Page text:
The oyster of good learning

The Sydney Centre for Innovation in Learning is the core and the spirit of the Northern Beaches Christian School and in my opinion one of the most innovative learning places in the world. I'm happy to be able to cooperate with Stephen Harris and the team of educational innovators developing and delivering a vision of better learning.

08. December 2011 by Bea Beste

Most really good things in life will thrill you to start with, but then your enthusiasm will go down over time. I’ve heard food experts talking about how “the banquet is in the first bite”. They say only oysters give you a better taste with every new one you eat.

Last week I went to SCIL and the Northern Beaches Christian School after my initial visit back in March, during my Australian part of the education expedition. Looking forward to meet everybody again, but rationally prepared to go down the enthusiasm curve, I was surprised that this didn’t happen. My husband Oliver and I spent four full days at the school visiting and testing PlayDUcation missions and having chats with almost everybody. My feeling of “Wow, this is the most innovative school I’ve ever been at” did not fade away, it even increased. In addition, I also maintained the feeling that it is the school with the best staff atmosphere ever. I’ll try to summarize just some of the new pearls of learning I discovered this time in this tasty oyster:


Relationship first

Staff at SCIL seems to be in a constant good mood. Okay, let’s first discount the fact that they are Aussies, having their school in a setting in Terrey Hills that at first glance looks like a holiday resort. But it’s more than that: This school has a Christian background. It's been explained to me that "caring for each other is within the DNA”. They shared these values years before in a “normal” setting with classrooms. Now for the teachers and students working in open spaces (“the Zone”) good, trustworthy and caring relationships are the magic that makes learning there better than before, and the noise level never goes up too much, like it does in normal schools.

Vision in the center

The school’s principal Stephen Harris is often asked to explain the structure of NBCS and SCIL and its organizational chart. Happily he jumps to his Idea Paint wall and starts to draw circles, not the usual pyramids structure. He puts the vision and values of the school in the center and around them the different key players, including him as the master visionary. Stephen thinks that persons and positions are the wheels which give the vision energy. While he perceives himself as a “wheel”, he leads cooperatively without bossing around.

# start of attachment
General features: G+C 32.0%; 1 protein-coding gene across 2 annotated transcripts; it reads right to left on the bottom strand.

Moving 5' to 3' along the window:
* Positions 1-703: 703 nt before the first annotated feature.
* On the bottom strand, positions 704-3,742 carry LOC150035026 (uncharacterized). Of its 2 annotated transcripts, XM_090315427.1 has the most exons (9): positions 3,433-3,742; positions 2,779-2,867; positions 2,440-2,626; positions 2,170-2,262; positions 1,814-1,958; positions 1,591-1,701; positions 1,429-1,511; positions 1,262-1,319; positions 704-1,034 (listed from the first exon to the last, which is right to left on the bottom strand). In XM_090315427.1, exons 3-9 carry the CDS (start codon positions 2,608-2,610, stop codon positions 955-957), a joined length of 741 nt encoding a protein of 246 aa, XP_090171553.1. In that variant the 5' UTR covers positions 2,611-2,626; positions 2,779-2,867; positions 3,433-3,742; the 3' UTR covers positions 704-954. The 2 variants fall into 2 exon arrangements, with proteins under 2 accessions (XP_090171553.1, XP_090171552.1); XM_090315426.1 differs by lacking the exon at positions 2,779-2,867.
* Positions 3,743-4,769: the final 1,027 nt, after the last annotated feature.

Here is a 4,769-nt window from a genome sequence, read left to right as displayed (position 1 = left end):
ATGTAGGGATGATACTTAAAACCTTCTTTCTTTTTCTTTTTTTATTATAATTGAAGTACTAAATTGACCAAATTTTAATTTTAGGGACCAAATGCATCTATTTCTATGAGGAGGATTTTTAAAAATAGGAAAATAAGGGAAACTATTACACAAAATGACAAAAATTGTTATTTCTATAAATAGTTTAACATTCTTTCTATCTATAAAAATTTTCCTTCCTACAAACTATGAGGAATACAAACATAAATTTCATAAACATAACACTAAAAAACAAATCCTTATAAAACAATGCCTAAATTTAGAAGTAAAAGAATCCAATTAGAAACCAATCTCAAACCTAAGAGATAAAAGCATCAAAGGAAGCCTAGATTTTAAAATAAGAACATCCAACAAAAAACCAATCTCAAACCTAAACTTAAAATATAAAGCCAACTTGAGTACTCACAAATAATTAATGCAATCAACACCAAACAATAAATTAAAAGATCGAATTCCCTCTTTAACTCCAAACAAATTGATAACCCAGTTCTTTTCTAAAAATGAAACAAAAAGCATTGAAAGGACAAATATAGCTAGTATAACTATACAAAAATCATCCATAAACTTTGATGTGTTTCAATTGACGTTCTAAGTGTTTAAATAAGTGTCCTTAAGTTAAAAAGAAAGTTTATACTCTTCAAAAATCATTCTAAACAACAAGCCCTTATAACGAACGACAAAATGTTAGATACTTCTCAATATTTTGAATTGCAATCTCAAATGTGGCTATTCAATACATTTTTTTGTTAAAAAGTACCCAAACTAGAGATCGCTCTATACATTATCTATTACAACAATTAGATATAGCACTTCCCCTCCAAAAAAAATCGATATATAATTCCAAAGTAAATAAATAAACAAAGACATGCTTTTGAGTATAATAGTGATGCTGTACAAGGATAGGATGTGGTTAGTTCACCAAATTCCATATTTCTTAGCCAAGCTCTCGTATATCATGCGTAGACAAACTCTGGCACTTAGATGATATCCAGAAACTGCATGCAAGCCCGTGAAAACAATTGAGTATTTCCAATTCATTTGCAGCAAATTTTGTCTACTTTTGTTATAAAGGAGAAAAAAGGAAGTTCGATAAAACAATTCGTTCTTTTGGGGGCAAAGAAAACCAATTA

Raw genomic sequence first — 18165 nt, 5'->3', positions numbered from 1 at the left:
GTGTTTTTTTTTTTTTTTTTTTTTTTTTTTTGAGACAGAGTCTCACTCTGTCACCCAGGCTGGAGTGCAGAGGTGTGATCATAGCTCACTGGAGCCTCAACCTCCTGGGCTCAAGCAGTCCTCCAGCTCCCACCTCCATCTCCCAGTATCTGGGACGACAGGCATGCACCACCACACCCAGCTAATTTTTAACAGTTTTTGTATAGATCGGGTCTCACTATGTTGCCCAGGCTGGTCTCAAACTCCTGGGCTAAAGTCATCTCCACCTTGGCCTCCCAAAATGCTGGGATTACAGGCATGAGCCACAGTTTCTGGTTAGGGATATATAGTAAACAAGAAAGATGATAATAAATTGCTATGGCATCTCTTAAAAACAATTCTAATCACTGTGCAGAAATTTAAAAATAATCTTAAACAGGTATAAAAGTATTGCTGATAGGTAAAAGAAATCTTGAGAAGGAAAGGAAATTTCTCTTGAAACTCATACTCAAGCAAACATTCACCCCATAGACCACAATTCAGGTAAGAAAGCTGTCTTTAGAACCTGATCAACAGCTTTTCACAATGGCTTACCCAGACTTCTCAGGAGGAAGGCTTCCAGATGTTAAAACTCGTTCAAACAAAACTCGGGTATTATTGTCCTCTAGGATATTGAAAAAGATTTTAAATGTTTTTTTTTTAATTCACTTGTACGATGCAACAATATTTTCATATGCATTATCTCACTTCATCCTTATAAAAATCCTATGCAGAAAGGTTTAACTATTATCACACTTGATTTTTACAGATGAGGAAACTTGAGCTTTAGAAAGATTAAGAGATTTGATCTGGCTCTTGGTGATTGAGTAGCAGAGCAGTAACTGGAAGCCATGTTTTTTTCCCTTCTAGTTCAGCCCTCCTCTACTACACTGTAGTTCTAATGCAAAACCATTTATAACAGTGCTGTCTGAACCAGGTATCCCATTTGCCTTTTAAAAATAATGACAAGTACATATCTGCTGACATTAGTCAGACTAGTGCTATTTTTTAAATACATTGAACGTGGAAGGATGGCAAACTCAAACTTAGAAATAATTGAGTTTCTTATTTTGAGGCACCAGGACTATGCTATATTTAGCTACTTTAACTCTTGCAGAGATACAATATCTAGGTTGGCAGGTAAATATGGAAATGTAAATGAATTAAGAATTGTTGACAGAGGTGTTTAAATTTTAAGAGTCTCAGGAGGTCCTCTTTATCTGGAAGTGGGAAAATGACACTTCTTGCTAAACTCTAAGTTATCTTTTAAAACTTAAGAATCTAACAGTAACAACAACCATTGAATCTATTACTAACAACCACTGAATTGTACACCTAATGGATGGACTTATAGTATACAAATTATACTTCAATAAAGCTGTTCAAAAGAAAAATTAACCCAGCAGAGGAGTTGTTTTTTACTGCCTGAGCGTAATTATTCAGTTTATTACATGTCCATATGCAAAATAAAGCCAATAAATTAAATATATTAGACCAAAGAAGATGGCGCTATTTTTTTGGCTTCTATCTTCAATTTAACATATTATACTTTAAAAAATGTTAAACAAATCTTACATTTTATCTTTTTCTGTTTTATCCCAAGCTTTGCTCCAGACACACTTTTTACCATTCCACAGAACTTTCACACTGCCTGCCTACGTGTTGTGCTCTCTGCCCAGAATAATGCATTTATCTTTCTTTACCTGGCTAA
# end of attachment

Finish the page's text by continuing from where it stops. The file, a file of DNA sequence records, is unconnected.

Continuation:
Failure is nothing terrible, it is part of learning

We came to test some playDUcation missions and quests. This School is already highly gamified! Steve Collins explained and showed me how the school makes time for students to play Minecraft online, in earlier times they used to go to Second Life. Playing games and reflecting on their strategies, collaboration and outcomes contributes to learning.


With Lou Deibe’s 5th grade class we found wonderful special agents with very special skills to solve a special secret task connected to a great woman pharaoh of Ancient Egypt. The smartness, perseverance and collaboration skills of the designated teams were stunning! They took each challenge with joy and curiosity. They solved all tasks, and we had a great time. It did not feel like learning. Their motivation was stunning - during the last days of school after all tests had been taken.

But the most surprising and amazing test result we had was with a group of ten students Mark Burgess picked from 8th grade. We gave them a very hard task: They became game designers and their mission was to reconstruct a lost board game that people used to play to understand Ancient Egypt.  We actually didn’t think it would work, but Mark encouraged us to try. He said that SCIL had a culture of “safe failing”. And because we all tried, we got the most amazing output ever: The two teams of students worked voluntary at home until late at night and came up with complete board games with great solutions for the game’s strategy and extremely creative designs!


A quick conversation with one of the daughters of the hosts where we stayed, who is a students at NBCS, summed it all up. Kimberly said, “It’s a culture of trust. Teachers trust us as kids; they trust in our potential, and this makes us works harder. Because if I feel trust, I don’t want to disappoint.”

While there is so much talk about integration, this school lives it. I met Daniel, a 15-year-old boy who goes miles beyond his learning (despite being in a wheelchair and fighting the dis-coordination of his body) to save the orangutans in Borneo. He’s raised more than $ 600.000 and now goes for the million. I meet so many examples where trust and caring have changed trajectories, discovered potential instead of sorting out people.

After this second visit I trust even more that this school and its core, the Sidney Center for Innovation in Learning, SCIL, are going to continue to inspire and create the future of education with more engaged young people, happier teachers, stronger values and culture, improved learning and better results. Way to go.

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